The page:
Commentary: Drums of a blue crab war?

The legendary disputes over Chesapeake Bay natural resources involving Maryland and Virginia watermen have been called wars for good reason.

Both states have not always cooperated to protect the great estuary's natural resources, which include striped bass, shad and blue crabs.

In April 2008, when Maryland Governor Martin O'Malley and Virginia Gov. Tim Kaine pledged to halt the iconic blue crab's precipitous decline through imposition of a 34 percent harvest reduction, that promise was heartening. However, recent preliminary estimates indicate that Virginia crabbers had decreased their catch by 37 percent but Maryland crabbers may have not reduced their harvest at all. This now threaten their cooperative effort.

Gov. O'Malley should promptly address the situation, lest it deteriorate and provoke open crab warfare.

Since the 1990s, public officials, scientists, watermen, environmentalists and others have expressed growing concerns about the blue crab and have urged greater protection of the feisty crustacean.

In 1994, Virginia adopted a 22-mechanism management plan to enhance bay-wide stock, but a lack of cooperation between Maryland and Virginia and their insufficiently rigorous actions permitted the crab's situation to decline.

In 2007, these developments led Virginia to convene experts, who studied the crustacean and issued a January 2008 report. They found no evidence that the 22-measure plan increased "bay-wide stock abundance or harvests," ascertained that overfishing, predators, submerged aquatic vegetation losses as well as pollution from development, industry, wastewater treatment and agriculture endangered the crab and offered protective recommendations, namely drastic harvest limits.

In spring 2008, Virginia responded by placing numerous restrictions on the crab harvest, such as ending the century-old winter dredge season. Maryland acted less quickly and fully by issuing April proposals, on the season's eve, and later final controls, which imposed phased reductions on the female harvest in September and October and closed the season on October 23.

In April, Governors O'Malley and Kaine vowed to revive the species with one third harvest decreases. By May, each asked that the U.S. Commerce Department declare the crustacean a federal disaster to generate resources for sustaining crabbers, and in autumn the Department granted this request. That cooperation is unusual because the jurisdictions have not always coordinated their efforts, while the states' agencies and rules differ and watermen rely on divergent techniques and have conflicting interests, which Maryland females' paucity helps explain.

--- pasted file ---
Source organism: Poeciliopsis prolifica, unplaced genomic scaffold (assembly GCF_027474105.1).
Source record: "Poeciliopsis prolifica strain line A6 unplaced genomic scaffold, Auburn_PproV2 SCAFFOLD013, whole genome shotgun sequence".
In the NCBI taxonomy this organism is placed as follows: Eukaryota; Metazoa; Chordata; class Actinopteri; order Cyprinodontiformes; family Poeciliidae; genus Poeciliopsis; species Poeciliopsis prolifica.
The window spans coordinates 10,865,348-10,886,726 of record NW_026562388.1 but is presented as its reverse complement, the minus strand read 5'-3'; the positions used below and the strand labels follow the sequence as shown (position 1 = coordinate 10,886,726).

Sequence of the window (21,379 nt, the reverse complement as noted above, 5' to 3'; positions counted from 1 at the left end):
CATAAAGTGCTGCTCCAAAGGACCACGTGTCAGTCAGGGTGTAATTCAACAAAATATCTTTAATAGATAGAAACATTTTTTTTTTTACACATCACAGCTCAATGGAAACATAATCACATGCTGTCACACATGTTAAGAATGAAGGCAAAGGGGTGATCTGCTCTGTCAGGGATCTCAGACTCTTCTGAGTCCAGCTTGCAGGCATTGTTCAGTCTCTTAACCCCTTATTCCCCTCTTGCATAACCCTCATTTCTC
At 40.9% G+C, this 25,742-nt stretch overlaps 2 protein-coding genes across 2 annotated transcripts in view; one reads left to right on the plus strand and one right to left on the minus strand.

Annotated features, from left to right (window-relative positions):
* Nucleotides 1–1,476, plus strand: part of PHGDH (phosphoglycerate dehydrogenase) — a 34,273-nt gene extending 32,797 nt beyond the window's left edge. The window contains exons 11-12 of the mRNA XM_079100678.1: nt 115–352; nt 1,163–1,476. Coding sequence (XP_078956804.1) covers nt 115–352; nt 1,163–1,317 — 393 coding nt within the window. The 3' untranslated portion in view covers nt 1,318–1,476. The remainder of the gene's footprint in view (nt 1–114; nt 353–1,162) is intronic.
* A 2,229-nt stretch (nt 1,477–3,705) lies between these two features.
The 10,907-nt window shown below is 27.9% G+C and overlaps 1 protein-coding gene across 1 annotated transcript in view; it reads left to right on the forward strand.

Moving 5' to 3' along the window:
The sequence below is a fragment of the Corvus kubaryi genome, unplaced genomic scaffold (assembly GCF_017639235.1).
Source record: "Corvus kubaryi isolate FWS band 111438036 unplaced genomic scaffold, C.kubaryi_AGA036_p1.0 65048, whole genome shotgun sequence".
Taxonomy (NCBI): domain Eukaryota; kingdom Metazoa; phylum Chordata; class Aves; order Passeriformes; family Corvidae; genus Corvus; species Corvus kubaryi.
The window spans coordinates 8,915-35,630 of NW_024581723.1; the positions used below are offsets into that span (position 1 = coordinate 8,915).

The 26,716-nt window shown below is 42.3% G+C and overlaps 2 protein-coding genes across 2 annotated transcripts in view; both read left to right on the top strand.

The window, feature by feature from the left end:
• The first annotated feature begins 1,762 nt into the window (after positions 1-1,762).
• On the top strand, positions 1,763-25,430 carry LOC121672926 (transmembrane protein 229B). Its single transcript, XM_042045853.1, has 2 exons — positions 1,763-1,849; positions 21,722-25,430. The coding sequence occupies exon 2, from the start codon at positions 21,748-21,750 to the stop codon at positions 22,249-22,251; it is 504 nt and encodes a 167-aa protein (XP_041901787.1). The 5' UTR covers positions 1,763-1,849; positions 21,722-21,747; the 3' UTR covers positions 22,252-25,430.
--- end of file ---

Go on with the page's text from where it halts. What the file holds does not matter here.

Maryland and Virginia crabbers have long opposed regulation and distrusted the other state's watermen and regulators. Many also vigorously resisted the new controls, but the vast majority of watermen in both jurisdictions appeared to comply with the mandates. Although the restrictions had the greatest adverse impacts on the 55 Virginia crabbers who could no longer dredge, the effects on others from both states seemed more diffused and difficult to ascertain.

The limitations' impact on the crustacean also remains unclear. Early Virginia projections indicated that the harvest declined by 37 percent, so the Commonwealth apparently eclipsed its goal. However, preliminary Maryland estimates found that crabbers may have landed numbers similar to 2007 figures, thus missing the target. Officials in both states have cautioned that final determinations cannot be reached until the survey results are tabulated later this year.

Last year, Maryland and Virginia admirably coordinated their efforts to prevent additional decline of the venerable blue crab by reducing harvests one third. Virginia seemed to attain that objective, but Maryland has apparently not secured the goal.

For now, it seems best to await the final survey results. However, Maryland should prepare for the inevitable backlash from Virginia and its crabbers, if the harvest numbers remain similar. Should the statistics not change, the obvious inequities could reignite the bay's natural resources wars of old and it could turn ugly.


Carl Tobias is the Williams Professor at the University of Richmond School of Law

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